The Quarter Master Report allows you to examine your resources while looking at the map, which you can't do in the game without this application because many of the commands appear in the same window. Having these resources available to you at the same time can help you make more informed decisions. Especially when Africa starts to encroach into the Middle East and Russia's forces are dangerously close to Manchuria. Should you defend Tibet? Or spend the extra oil and fly an advance force into Nigeria? Diamonds are forever, but what price can you put on inner peace?
When you're making alliances, it is important to have a look at what companies everybody has. You can see these on the map, but there's nothing like a concise table listing all the resources in a quick, easy to read Resource Report. Do you think that maybe because neither North or South America have any mineral companies, they might look at your Uxmal Miners Co. in Central America a second time? What's a warlord to do?
The 'Show Game State' button near the right of the console brings up a form with the list of games that you're currently in. Whenever you hear a dog bark, that's the alarm telling you that someone has played their turn and you can follow along to get a good look at the map and who bombed who, and when 'reveille' sounds, you'll know its your turn. Because a game can take months to play out, it is very easy to forget who your allies are and why your forces are deployed the way they are. Or, if you are in four or five games at once, it is much easier still to mistake which game you're looking at. Most players will tell you that they've angered many a potential ally by forgetting who they made promises to and then were promptly invaded and bumped from the game because of these diplomatic faux-pas. So, for these reasons, you'll want to use the 'Notes' feature that comes with this application. When you're logged into a game, you can click the Notes button and the notes you are keeping for that game appear on the screen. And, there's no chance of confusing notes from one game for another because the same Notepad automatically updates itself when you jump from game to game.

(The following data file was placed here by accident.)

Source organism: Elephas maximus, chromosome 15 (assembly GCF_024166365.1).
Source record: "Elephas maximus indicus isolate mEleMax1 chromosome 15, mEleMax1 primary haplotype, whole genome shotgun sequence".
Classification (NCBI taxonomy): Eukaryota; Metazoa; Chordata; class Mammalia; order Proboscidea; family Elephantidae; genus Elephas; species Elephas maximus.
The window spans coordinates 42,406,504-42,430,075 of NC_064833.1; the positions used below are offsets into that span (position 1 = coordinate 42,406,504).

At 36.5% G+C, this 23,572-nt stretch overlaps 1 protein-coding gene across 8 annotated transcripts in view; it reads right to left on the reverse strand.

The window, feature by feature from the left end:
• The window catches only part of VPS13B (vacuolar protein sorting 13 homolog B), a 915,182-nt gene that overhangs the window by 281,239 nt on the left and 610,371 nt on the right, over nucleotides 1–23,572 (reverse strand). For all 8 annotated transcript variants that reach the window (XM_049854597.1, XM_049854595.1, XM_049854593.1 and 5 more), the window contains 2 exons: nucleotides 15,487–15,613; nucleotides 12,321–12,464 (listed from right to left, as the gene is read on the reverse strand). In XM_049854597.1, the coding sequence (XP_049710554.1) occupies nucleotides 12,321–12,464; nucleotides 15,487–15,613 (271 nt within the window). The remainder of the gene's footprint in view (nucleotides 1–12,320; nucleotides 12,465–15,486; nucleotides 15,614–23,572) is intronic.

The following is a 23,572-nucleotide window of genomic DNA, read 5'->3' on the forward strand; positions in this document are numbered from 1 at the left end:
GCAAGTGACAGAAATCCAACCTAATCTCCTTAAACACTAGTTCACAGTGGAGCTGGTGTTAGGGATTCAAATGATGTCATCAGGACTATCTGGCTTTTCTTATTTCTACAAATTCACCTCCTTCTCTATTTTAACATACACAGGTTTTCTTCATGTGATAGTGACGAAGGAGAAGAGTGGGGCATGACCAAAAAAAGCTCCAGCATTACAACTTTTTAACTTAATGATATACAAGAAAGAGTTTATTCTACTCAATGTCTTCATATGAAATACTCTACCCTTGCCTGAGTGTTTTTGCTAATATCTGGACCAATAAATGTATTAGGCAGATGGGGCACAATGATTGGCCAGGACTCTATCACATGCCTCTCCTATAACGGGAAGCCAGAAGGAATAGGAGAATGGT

Along with text notes, you can save a copy of the map. This way, when you log in and see that your neighbor's country was invaded and wonder if you should worry, you can look at the saved map and compare it with the current one before saving it over the old one.
Writing this article, I realize that I should probably get a life. But, this game is really cool. It's turn based, and you can log-in once a day and have a look, or keep this application running in the background to follow any updates as they popup.
"All we are saaaaaaaying..... is give nuclear war a chance!" (BFG)
Points of Interest
Everything in this program runs on web browser objects. There's a main web browser which the user actually plays the game with, but for the application's various features, five extra web browsers are required, though they're not visible to the user.
WebBrowser calculateAverageBrowser = new WebBrowser();
WebBrowser webLoadResources = new WebBrowser();